The patients should be followed closely for signs and symptoms of respiratory depression and sedation. In this respect, it is strongly recommended to inform patients and their caregivers (where applicable) to be aware of these symptoms (see section 4.5).

Respiratory insufficiency

Midazolam should be used with caution in patients with chronic respiratory insufficiency because midazolam may further depress respiration.

Paediatric patients aged less than 6 months

Given the higher metabolite to parent drug ratio in younger children, a delayed respiratory depression as a result of high active metabolite concentrations in the children under 6 months age group cannot be excluded. Therefore, Midazolam Oral solution should not be used in children under 6 months of age.

Altered elimination of midazolam

Midazolam should be used with caution in patients with chronic renal failure, impaired hepatic or cardiac function. Midazolam may accumulate in patients with chronic renal failure or impaired hepatic function whilst in patients with impaired cardiac function it may cause decreased clearance of midazolam.

Concomitant use with other benzodiazepines

Debilitated patients are more prone to the central nervous system (CNS) effects of benzodiazepines and, therefore, lower doses may be required.

Medical history of alcohol or drug abuse

Midazolam should be avoided in patients with a medical history of alcohol or drug abuse.

Concomitant use of alcohol/central nervous system depressants

Combined use of midazolam and alcohol and/or central nervous system depressants should be avoided. Such a combination is likely to increase the clinical effects of midazolam, which may cause deep sedation or clinically significant respiratory depression (see section 4.5).


Midazolam may cause anterograde amnesia. This effect is very desirable in situations such as before and during surgical and diagnostic procedures, the duration of which is directly related to the administered dose (see discharge below).

Paradoxical reactions

Reactions such as agitation, involuntary movements (including tonic/clonic movements and muscle tremor), hyperactivity, hostility, rage reaction, aggression, paroxysmal excitement have been reported. Should such reactions occur, the response to midazolam and all other drugs including local anaesthetics should be evaluated before proceeding.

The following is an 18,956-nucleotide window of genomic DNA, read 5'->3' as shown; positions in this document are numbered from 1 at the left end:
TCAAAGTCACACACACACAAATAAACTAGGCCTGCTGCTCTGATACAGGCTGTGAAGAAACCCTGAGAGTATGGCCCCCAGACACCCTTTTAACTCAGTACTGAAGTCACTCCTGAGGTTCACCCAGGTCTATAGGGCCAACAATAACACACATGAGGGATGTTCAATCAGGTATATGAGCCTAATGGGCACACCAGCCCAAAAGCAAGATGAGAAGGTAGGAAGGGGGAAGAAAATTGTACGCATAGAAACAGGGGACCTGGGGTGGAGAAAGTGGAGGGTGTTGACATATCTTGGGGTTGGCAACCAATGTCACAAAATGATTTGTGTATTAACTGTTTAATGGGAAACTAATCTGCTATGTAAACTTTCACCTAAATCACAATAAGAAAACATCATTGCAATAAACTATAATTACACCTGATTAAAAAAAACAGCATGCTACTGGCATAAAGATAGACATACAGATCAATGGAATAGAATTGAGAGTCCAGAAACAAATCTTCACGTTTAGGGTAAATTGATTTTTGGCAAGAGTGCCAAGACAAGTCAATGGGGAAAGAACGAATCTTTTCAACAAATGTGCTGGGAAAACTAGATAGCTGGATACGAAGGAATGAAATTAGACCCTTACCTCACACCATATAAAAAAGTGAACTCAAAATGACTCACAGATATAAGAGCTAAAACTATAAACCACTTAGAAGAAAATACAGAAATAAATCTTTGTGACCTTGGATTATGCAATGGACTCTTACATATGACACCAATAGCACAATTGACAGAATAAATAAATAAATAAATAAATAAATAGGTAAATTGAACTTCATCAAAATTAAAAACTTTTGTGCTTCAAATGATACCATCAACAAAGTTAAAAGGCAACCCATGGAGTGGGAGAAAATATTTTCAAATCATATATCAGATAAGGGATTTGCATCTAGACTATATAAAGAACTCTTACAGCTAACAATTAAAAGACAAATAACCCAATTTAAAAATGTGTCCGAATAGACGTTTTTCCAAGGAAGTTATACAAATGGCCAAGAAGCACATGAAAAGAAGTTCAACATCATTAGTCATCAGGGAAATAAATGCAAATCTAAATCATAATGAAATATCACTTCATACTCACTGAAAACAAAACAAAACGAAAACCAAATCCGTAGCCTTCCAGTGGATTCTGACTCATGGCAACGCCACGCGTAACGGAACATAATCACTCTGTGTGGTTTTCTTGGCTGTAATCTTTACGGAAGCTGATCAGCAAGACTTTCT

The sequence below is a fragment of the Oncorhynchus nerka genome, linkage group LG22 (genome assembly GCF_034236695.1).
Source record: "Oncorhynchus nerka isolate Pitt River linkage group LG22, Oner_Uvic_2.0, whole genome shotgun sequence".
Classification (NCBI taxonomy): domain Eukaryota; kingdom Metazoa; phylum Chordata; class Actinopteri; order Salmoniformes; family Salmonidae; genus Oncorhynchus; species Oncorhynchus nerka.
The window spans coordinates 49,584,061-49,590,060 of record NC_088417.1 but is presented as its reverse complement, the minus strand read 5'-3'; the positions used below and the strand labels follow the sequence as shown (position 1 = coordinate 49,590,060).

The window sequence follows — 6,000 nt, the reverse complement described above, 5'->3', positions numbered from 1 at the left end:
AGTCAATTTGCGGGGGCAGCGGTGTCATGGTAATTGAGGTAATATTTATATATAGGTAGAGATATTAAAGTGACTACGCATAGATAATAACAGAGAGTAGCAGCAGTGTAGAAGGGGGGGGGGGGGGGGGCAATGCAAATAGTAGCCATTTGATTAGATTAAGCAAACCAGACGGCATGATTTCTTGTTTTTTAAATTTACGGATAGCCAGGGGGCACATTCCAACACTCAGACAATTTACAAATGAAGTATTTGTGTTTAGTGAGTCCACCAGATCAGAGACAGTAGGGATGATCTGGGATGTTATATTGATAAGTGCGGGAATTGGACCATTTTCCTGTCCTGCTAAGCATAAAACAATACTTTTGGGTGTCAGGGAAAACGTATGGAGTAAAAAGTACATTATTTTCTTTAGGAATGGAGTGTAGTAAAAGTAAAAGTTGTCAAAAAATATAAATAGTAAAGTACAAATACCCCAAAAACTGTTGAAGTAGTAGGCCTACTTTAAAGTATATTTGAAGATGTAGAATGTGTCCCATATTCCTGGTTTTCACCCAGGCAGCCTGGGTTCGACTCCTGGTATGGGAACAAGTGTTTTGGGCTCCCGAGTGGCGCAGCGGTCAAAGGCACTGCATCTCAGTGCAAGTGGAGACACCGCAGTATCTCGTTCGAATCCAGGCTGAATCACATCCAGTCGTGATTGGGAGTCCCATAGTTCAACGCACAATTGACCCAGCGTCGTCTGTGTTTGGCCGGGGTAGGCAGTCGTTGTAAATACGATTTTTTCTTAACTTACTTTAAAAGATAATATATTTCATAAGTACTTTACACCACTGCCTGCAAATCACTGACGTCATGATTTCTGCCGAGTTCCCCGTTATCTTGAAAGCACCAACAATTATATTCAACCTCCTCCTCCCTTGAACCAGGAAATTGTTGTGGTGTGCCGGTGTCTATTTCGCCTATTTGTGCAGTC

It is recommended that children receiving oral midazolam are discharged post-surgery accompanied by a parent or guardian.

Excipients warning:

This medicine contains less than 1 mmol sodium (23 mg) in each ml of solution, that is to say essentially 'sodium-free'.

4.5 Interaction with other medicinal products and other forms of interaction

Pharmacokinetic Drug Interactions

Midazolam is metabolized by CYP3A4. Inhibitors and inducers of CYP3A4 have the potential to respectively increase and decrease the plasma concentrations and, subsequently, the effects of midazolam thus requiring dose adjustments accordingly. Pharmacokinetic interactions with CYP3A4 inhibitors or inducers are more pronounced for oral as compared to oromucosal or parenteral midazolam as CYP3A4 enzymes are also present in the upper gastro-intestinal tract. Hence, a careful monitoring of the clinical effects and vital signs is recommended during the use of midazolam with a CYP3A4 inhibitor even after a single dose.


7 days of 600 mg once daily decreased the plasma concentrations of intravenous midazolam by about 60%. The terminal half-life decreased by about 50-60%.


St John's Wort decreased plasma concentrations of midazolam by about 20-40% associated with a decrease in terminal half-life of about 15-17%. Depending on the specific St John's Wort extract, the CYP3A4-inducing effect may vary.

The effect of CYP3A4 inhibitors may be larger in infants.

Anaesthetics and narcotic analgesics

Fentanyl may reduce midazolam clearance.


After repeated administration of carbamazepine or phenytoin, the plasma concentration of oral midazolam is reduced by a whopping 90% and the terminal half-life is reduced by 60%.

Calcium-channel blockers

Diltiazem and verapamil have been shown to reduce the clearance of midazolam and other benzodiazepines and may potentiate their actions. A single dose of diltiazem increased the plasma concentrations of intravenous midazolam by about 25% and the terminal half-life was prolonged by 43%.

H2-receptor antagonists and ulcer-healing medicinal products

Cimetidine, ranitidine and omeprazole have been shown to reduce the clearance of midazolam and other benzodiazepines and may potentiate their actions. Cimetidine has been shown to increase the diazepam and metabolite plasma concentration by 57%.